Everyday Sun Magic, by Dorothy Morrison

By Ryan Valentine | March 14, 2011

Everyday Sun Magic, by Dorothy MorrisonEveryday Sun Magic, by Dorothy Morrison
Llewellyn Worldwide, 0738704687, 336 pp., 2005

He brings us joy and warms our hearts,
He promises a brand new start,
He doles out doses of Vitamin D,
To increase our Calcium absorbency,
[...]
-from “Embracing the Sun”

I will, for the sake of brevity, stick to the glarifng theoretical errors within the text. For instance, the author’s assertion that the Sun completes its circuit of the astrological stages faster than the Moon and is therefore a more practical basis for astrological magic is mind-bogglingly inaccurate. The astronomical fact that it takes roughly 365 days for the Sun to transit the entirety of the zodiac as opposed to the 28 days it takes the Moon to make the same journey appears to have completely escaped the notice of the author.

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The statement that astrologically speaking the Sun “controls the personal intellect and all things psychological…everything we think and see…shapes our psyche…and determines who we really are” would literally cause any half-informed astrologer to fall into convulsions the moment they heard it. The most consistent complaint of astrologers is the over-emphasis of the role of the Sun in an individual’s natal astrological wheel, as though the rest of the planets in the solar system weren’t even there.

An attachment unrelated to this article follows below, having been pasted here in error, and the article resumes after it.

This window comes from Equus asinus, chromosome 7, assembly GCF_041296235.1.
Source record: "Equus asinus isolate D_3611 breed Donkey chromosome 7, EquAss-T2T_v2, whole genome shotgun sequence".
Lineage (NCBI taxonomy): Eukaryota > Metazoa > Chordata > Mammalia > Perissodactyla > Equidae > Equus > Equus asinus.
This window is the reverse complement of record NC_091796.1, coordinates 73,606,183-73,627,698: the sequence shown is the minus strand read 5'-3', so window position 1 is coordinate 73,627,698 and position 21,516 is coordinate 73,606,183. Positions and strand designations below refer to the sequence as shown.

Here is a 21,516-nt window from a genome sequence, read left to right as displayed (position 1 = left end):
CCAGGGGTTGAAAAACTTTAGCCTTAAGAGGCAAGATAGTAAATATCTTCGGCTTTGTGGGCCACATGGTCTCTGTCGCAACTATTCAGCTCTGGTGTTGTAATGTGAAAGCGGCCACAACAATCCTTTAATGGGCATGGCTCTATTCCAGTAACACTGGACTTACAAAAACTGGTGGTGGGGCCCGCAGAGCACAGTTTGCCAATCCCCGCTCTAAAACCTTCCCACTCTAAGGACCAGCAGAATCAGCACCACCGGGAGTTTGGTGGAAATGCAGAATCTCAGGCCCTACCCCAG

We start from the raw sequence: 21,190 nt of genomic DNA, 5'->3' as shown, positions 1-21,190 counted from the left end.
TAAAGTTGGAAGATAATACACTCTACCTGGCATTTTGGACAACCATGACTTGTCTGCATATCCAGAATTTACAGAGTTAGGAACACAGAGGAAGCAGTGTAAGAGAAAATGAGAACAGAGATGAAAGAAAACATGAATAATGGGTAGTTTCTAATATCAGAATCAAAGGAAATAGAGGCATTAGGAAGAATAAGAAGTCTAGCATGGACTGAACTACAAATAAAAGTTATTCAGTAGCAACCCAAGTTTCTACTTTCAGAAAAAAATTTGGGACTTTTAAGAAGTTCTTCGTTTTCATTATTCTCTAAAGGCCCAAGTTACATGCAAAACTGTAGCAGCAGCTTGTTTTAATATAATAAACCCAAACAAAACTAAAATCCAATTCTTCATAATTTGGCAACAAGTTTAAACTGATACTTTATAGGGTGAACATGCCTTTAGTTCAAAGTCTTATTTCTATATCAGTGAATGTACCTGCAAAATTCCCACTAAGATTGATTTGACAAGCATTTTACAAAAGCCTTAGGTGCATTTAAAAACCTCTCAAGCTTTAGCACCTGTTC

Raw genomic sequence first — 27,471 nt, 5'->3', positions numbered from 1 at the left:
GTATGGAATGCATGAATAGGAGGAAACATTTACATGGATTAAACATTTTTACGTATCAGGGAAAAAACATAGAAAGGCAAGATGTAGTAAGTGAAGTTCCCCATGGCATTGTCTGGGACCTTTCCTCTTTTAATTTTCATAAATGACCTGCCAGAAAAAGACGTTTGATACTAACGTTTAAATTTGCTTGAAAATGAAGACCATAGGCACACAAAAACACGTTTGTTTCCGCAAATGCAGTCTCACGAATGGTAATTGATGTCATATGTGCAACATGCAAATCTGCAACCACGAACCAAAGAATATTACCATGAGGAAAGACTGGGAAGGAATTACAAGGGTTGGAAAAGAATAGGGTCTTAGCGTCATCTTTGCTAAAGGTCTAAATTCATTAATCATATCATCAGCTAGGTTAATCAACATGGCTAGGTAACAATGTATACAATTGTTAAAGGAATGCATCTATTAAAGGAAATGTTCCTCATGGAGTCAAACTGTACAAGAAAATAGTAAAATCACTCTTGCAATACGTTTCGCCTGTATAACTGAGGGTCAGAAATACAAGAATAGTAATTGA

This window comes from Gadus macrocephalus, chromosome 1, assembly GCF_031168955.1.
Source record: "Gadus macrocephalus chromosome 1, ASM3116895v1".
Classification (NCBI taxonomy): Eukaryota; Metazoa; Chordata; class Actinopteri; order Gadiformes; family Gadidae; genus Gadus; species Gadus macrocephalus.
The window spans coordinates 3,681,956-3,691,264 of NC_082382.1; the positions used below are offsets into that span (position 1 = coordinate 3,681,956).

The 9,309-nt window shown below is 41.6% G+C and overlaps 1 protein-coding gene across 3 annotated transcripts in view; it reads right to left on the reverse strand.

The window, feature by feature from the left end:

The words “magic” and “spells” were used a bit too liberally throughout the text. Avocado face-masks most likely do make you better looking but I don’t think that qualifies them as magical spells. The same can be said for making a bird-feeder that will magically draw birds to itself (with a little help from the bird food you placed in it), rituals that contain nothing but Sun-themed positive-affirmations and instructions on how to make Bahama Mama’s (4 oz. pineapple juice, .5 oz. dark rum, .5 oz. coconut liqueur, .25 oz. rum, .25 oz. Kahlua, half a lemon juiced, cherry and crushed ice). Not that a good Bahama Mama isn’t magical, but let’s not get carried away here.

What actual magic there is in the book is pretty traditional, largely derived from hoodoo and Wicca (hot-foot powders, charged crystals and candle magic) with some of the author’s stilted poetry attached to it (see the excerpt above, for example). All of which categorically defines the Sun in masculine terms and really ends up reading like a Baptist prayer-book with a few so-mote-it-bes slapped onto the end.

Although I believe that the average practitioner can indeed benefit from the incorporation of astrological formula into their practice, one might be better served leaving Everyday Sun Magic on the shelf and grabbing a basic astrology primer, an ephemeris and a copy of their own natal chart.

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